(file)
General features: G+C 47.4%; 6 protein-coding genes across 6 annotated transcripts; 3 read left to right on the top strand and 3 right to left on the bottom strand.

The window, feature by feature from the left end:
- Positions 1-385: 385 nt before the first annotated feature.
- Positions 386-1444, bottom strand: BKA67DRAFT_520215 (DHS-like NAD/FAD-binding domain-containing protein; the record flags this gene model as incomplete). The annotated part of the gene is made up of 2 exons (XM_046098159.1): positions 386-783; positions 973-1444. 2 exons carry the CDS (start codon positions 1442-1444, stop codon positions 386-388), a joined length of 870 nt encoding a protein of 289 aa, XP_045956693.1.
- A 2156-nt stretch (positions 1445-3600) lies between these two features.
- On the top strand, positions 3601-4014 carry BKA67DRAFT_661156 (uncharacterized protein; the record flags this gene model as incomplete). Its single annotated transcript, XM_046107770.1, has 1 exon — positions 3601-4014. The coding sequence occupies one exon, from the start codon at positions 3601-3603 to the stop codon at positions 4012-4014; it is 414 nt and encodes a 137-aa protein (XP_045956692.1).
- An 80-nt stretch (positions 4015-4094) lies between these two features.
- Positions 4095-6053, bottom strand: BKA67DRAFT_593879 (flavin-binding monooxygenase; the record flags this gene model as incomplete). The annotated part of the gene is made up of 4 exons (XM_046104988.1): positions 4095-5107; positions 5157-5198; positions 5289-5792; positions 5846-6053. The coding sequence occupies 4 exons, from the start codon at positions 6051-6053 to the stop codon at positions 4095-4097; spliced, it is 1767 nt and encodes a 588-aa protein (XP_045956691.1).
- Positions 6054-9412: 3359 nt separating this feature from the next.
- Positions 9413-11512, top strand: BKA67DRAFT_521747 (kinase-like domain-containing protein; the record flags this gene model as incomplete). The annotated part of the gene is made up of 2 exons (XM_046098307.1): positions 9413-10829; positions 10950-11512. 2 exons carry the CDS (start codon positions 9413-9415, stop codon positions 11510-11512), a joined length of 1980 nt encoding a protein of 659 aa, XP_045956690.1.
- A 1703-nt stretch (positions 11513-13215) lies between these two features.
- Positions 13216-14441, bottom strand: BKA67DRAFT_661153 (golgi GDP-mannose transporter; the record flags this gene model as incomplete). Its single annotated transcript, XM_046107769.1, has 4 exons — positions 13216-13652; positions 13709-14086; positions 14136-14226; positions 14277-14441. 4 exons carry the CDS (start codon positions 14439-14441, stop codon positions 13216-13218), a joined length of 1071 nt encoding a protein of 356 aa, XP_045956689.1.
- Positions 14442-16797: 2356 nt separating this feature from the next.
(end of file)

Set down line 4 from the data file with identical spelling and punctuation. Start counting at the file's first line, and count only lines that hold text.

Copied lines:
- Positions 386-1444, bottom strand: BKA67DRAFT_520215 (DHS-like NAD/FAD-binding domain-containing protein; the record flags this gene model as incomplete). The annotated part of the gene is made up of 2 exons (XM_046098159.1): positions 386-783; positions 973-1444. 2 exons carry the CDS (start codon positions 1442-1444, stop codon positions 386-388), a joined length of 870 nt encoding a protein of 289 aa, XP_045956693.1.